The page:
website design software

arm207a.jpg (3687 bytes)

Completed  arm subassembly. Note the belt drive and reduction gearing.

arm201a.jpg (3950 bytes)

A side view  of the completed base portion of the robot. Note the axle at the top right acting as a range of motion limiter for the model.

arm206a.jpg (4036 bytes)

A close-up of the loading platform and the limit switch that begins the cycle.

arm203a.jpg (4815 bytes)

The arm  waits for a can to be loaded onto the loading platform.

arm205a.jpg (5609 bytes)

The arm  lifts the can and moves it about 8 inches from the loading platform, then lets it go.

This model was our second attempt at copying an industrial robotic arm using the Lego Mindstorms invention set. The claw portion of the arm can open and close and the arm rotates in one axis above the base. Our concept for this model was that it would be able to lift and carry an empty soda pop can when completed.

We re-used the robotic arm from our first robot arm project. The only change was the mounting method -- the arm would now mount on its side with the claw parallel to the ground instead of perpendicular like our first robot arm.

The next step was to create a base and a loading platform for the arm. We did not make the RCX unit integral to the support base so as to simplify the support base construction. The base is supported by a crossmember at each end that keeps the unit upright. This base was a very stable platform for the arm model to operate on even though it seems rather fragile at first examination.

The motor for swiveling the robotic arm on the base is also reduction geared and has one gear set in addition to being belt driven. We chose belt drive again instead of gearing so as to allow slippage and the ability to grasp a wider range of sizes without worrying about stripped gearing. The two sections are coupled together by the drive axle from the base.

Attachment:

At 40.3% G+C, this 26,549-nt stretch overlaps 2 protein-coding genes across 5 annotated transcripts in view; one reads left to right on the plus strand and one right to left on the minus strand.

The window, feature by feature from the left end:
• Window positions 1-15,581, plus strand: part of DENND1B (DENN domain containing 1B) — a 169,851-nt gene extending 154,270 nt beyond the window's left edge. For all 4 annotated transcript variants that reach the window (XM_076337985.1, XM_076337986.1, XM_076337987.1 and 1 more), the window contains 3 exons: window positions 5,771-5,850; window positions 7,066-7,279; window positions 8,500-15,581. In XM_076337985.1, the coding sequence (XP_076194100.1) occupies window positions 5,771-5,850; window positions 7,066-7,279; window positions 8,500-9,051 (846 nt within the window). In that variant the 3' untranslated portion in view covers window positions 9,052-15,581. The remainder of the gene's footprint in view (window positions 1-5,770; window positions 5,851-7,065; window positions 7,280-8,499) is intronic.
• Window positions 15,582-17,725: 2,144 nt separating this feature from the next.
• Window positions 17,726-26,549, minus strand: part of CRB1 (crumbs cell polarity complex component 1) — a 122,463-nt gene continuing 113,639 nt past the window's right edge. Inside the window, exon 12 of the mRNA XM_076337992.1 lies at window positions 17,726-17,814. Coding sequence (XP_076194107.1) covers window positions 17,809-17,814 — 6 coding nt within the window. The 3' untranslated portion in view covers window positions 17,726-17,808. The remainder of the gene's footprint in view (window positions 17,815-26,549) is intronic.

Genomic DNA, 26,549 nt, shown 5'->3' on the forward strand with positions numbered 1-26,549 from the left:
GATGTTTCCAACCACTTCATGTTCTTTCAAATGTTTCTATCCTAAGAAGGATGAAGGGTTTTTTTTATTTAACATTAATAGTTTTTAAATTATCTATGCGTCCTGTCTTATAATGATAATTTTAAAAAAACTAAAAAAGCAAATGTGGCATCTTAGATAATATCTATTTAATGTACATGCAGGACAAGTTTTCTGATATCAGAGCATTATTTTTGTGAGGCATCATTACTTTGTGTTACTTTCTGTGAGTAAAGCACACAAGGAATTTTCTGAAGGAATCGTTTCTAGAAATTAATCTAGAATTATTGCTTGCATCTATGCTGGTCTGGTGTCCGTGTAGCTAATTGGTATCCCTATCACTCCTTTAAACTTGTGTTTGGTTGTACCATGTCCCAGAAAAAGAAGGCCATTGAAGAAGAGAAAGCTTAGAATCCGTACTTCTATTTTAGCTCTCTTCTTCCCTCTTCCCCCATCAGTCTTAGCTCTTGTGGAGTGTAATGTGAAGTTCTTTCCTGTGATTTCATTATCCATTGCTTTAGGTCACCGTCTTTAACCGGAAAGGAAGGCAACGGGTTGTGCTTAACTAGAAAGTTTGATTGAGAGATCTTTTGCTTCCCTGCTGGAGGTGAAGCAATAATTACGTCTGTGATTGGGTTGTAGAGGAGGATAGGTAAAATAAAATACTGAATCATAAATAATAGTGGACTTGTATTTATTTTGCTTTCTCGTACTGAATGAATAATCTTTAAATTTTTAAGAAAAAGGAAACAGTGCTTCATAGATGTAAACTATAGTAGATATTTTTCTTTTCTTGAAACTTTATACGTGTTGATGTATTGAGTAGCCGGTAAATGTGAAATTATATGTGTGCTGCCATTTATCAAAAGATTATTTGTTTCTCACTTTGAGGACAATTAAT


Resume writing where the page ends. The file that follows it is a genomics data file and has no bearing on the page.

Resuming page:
The grasping portion of the arm uses a small connecting piece to limit the range it can open similar to the range of motion limit peg used on the base. We chose this method to simplify the way that the robot uses to determine the home position for the start of a cycle. Again, we could do this because of the slippage of the belt drive system.

There is only one input sensor for this robot. The one contact sensor is located on a portable loading platform. It is designed so be triggered when a soda pop can is placed into the fixture. When the can contacts the limit switch, a complete cycle can begin.

In the pictures you can see a complete cycle. In the fourth picture the robotic arm waits for a can to be loaded on the loading platform. In the fifth picture the can is moved to its new location and the arm can start the entire cycle again.

This model was much easier to build and program that its ancestor (Robotic Arm 1.) The arm base has fewer pieces than the earlier design and was assembled and tested in a short period of time.

Our theory proved correct -- that a much simpler arm base could be created than the one used in Robotic Arm 1. The grip of the claw for this model also seemed to improve since it was used to pick up larger items.


[Frank's Place] [Art Catalog] [Reading Room] [Cartoons] [Fitness] [Book Reviews] [Movie Reviews] [Robots] [bigbot] [bike1] [bike2] [dog] [fish] [larm1] [larm2] [line] [roomb] [tekno] [useless] [voice] [warbot1] [wile] [Project] [Music] [Links] [Games] [Tax Info] [Privacy]